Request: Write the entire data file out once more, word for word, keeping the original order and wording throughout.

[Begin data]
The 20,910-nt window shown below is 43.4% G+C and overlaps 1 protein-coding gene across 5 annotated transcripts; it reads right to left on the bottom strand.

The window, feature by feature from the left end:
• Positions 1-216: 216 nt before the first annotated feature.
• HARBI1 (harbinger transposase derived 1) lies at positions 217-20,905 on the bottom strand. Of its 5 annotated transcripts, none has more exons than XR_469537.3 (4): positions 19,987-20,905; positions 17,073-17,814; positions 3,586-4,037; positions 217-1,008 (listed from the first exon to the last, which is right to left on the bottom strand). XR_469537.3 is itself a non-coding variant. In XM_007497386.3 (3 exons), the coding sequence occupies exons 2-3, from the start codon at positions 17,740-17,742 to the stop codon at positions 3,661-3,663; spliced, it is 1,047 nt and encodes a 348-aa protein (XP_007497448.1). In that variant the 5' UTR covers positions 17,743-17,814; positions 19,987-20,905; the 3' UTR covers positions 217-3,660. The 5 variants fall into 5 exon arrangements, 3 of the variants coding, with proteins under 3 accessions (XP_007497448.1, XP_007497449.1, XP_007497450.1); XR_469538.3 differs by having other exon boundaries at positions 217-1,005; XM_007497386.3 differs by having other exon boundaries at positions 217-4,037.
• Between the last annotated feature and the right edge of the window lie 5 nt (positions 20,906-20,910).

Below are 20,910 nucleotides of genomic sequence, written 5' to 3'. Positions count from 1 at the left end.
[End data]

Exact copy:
The 20,910-nt window shown below is 43.4% G+C and overlaps 1 protein-coding gene across 5 annotated transcripts; it reads right to left on the bottom strand.

The window, feature by feature from the left end:
• Positions 1-216: 216 nt before the first annotated feature.
• HARBI1 (harbinger transposase derived 1) lies at positions 217-20,905 on the bottom strand. Of its 5 annotated transcripts, none has more exons than XR_469537.3 (4): positions 19,987-20,905; positions 17,073-17,814; positions 3,586-4,037; positions 217-1,008 (listed from the first exon to the last, which is right to left on the bottom strand). XR_469537.3 is itself a non-coding variant. In XM_007497386.3 (3 exons), the coding sequence occupies exons 2-3, from the start codon at positions 17,740-17,742 to the stop codon at positions 3,661-3,663; spliced, it is 1,047 nt and encodes a 348-aa protein (XP_007497448.1). In that variant the 5' UTR covers positions 17,743-17,814; positions 19,987-20,905; the 3' UTR covers positions 217-3,660. The 5 variants fall into 5 exon arrangements, 3 of the variants coding, with proteins under 3 accessions (XP_007497448.1, XP_007497449.1, XP_007497450.1); XR_469538.3 differs by having other exon boundaries at positions 217-1,005; XM_007497386.3 differs by having other exon boundaries at positions 217-4,037.
• Between the last annotated feature and the right edge of the window lie 5 nt (positions 20,906-20,910).

Below are 20,910 nucleotides of genomic sequence, written 5' to 3'. Positions count from 1 at the left end.